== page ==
My mother never escaped. She stayed in the abusive relationship until it literally killed her. I share this story because she is not here to do it. I wish she had been able to leave, but sometimes I think that the things that tie us down are too strong to fight. I think she had been told time and time again that no one else would want her, that she wasn’t worth anyone else’s time. I think she was told that she couldn’t abandon him so many times that eventually she believed it. And that eventually cost her everything.
3. How did you heal and rebuild your life after the violent situation/relationship/ritual? What actions did you take?
After my mom was murdered by my dad, the world stopped. Because he killed himself after he murdered her, we had to completely disassemble the world they had built. We found diary entries where my Mother detailed the abuse, letters where he begged for another chance. Broken promises hung in the air of their home.
I healed one day at a time. I met with strong women who could talk me through my grief, I was counselled, I prayed. I turned to my faith in God, and he met me at my most broken and lost.
I slowly restructured my life with the knowledge that I could never again call my mom to ask for a recipe. I had to grieve the loss of her not only as my mother, but also as the grandmother of my future children. Experiencing a violent event changes you forever; and while you can heal there will still be moments of grieving.
4. What would you suggest to or share with another woman or girl facing the same situation as you did?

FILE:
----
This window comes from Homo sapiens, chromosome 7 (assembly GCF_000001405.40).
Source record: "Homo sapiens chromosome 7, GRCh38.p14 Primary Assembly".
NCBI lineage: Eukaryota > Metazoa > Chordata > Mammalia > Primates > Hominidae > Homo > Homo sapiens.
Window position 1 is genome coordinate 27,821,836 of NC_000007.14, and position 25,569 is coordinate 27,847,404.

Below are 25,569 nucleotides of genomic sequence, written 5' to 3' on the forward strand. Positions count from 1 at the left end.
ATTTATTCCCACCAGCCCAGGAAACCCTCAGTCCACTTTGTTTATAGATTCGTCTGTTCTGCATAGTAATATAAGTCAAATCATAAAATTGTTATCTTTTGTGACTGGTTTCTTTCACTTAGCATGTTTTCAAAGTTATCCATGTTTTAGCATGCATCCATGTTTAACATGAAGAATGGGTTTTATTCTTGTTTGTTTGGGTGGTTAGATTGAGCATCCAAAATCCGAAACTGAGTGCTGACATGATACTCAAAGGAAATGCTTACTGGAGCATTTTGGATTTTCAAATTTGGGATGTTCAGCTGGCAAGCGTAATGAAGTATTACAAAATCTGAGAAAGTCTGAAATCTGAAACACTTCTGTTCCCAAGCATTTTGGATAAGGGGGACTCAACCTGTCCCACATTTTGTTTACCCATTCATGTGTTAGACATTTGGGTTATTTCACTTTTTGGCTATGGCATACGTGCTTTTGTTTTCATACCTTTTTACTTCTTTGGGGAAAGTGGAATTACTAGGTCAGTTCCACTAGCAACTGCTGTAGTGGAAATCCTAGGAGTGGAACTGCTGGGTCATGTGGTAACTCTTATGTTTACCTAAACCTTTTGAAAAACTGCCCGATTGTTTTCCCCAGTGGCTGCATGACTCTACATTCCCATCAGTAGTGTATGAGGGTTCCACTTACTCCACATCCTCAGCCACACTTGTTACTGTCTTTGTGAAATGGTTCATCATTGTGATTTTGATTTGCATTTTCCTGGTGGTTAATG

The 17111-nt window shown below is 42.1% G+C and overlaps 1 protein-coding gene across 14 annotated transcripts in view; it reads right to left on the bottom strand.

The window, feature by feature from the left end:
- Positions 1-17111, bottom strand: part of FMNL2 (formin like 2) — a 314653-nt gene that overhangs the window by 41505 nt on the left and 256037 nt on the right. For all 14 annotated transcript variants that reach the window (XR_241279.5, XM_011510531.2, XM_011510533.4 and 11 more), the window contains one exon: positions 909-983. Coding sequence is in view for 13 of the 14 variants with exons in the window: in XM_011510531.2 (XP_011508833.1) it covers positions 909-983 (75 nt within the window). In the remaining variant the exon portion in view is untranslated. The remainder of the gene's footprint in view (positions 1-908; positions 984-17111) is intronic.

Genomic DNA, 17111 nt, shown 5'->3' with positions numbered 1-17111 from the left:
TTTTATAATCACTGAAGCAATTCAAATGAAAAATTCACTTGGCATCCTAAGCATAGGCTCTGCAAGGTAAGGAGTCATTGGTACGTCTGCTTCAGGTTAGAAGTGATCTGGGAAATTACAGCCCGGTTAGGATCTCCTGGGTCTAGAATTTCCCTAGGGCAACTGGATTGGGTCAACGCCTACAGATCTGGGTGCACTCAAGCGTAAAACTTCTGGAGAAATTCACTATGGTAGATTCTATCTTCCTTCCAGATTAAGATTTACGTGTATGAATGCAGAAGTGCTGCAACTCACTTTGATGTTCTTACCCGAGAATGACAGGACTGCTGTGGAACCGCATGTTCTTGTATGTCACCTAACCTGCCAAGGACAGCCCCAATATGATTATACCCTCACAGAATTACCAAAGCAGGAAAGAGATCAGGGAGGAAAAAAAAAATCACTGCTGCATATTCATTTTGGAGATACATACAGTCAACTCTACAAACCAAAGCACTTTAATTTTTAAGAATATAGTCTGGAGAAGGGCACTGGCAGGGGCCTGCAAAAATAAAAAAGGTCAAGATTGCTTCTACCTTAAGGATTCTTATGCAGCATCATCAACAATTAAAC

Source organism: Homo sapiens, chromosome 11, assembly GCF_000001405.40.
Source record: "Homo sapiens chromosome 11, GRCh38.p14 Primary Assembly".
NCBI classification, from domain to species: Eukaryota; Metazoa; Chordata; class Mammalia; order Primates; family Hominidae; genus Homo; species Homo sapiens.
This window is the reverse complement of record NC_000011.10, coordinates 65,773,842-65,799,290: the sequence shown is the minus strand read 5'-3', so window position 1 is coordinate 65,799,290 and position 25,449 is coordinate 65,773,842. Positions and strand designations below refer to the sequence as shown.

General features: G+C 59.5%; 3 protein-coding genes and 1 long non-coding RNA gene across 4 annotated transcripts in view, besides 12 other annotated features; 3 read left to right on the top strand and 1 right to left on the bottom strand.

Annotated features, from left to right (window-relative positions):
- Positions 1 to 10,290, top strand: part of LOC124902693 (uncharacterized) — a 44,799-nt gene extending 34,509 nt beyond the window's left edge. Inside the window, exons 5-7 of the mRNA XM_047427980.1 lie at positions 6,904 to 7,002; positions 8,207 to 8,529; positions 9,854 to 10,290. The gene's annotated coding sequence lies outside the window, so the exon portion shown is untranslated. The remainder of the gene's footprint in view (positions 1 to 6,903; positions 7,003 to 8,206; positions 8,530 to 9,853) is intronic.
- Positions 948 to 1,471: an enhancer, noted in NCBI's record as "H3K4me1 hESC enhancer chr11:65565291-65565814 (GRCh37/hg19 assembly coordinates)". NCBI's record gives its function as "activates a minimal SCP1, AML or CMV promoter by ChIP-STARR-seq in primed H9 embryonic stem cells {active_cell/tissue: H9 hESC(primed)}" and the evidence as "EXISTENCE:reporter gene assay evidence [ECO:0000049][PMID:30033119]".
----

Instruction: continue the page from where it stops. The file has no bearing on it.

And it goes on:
My situation is unique as I left the abusive home before I realised that it was abusive, and was third party to my Mother’s murder. But I would share with women or teenagers that domestic violence is about power and control over a person. Every violent relationship starts out with verbal and emotional attacks. Learn the signs to recognise abuse and don’t let it change your heart. Realise that you have worth and that in a healthy relationship you won’t feel worthless. Don’t let them isolate you away from people who care. Never let another person devalue you.
5. How do you think we can end violence against women?
I think we have to empower people with tools to recognise a healthy relationship. Our culture is saturated with bad examples and our homes are creating future victims and abusers because people don’t realise how much children see, and how it helps shape their view of relationships.
We have to take back the power and control that abusers try to maintain in their homes and over their victims. We have to empower women, teenagers and all victims with healthy boundaries and tools to be comfortable and safe within a relationship.
We have to call out abuse when we see it.
We must convince women that love doesn’t hurt – emotionally, physically, or mentally. We must convince women that that they are powerful people who have value as individuals. No one deserves to be abused, and all women should live with that knowledge and have resources to escape dangerous situations.
6. Why do you support The Pixel Project?
Because I share the same vision that The Pixel Project has in ending domestic violence. I like that it’s not just about ending violence, but about having the difficult conversations about violence. Our culture has turned a blind eye to abuse happening, but slowly (with the support of organisations like The Pixel Project) we’re starting to talk about it more. The more we talk about it and normalise the conversation, the more people will be empowered to make a difference in their own lives or the lives of others.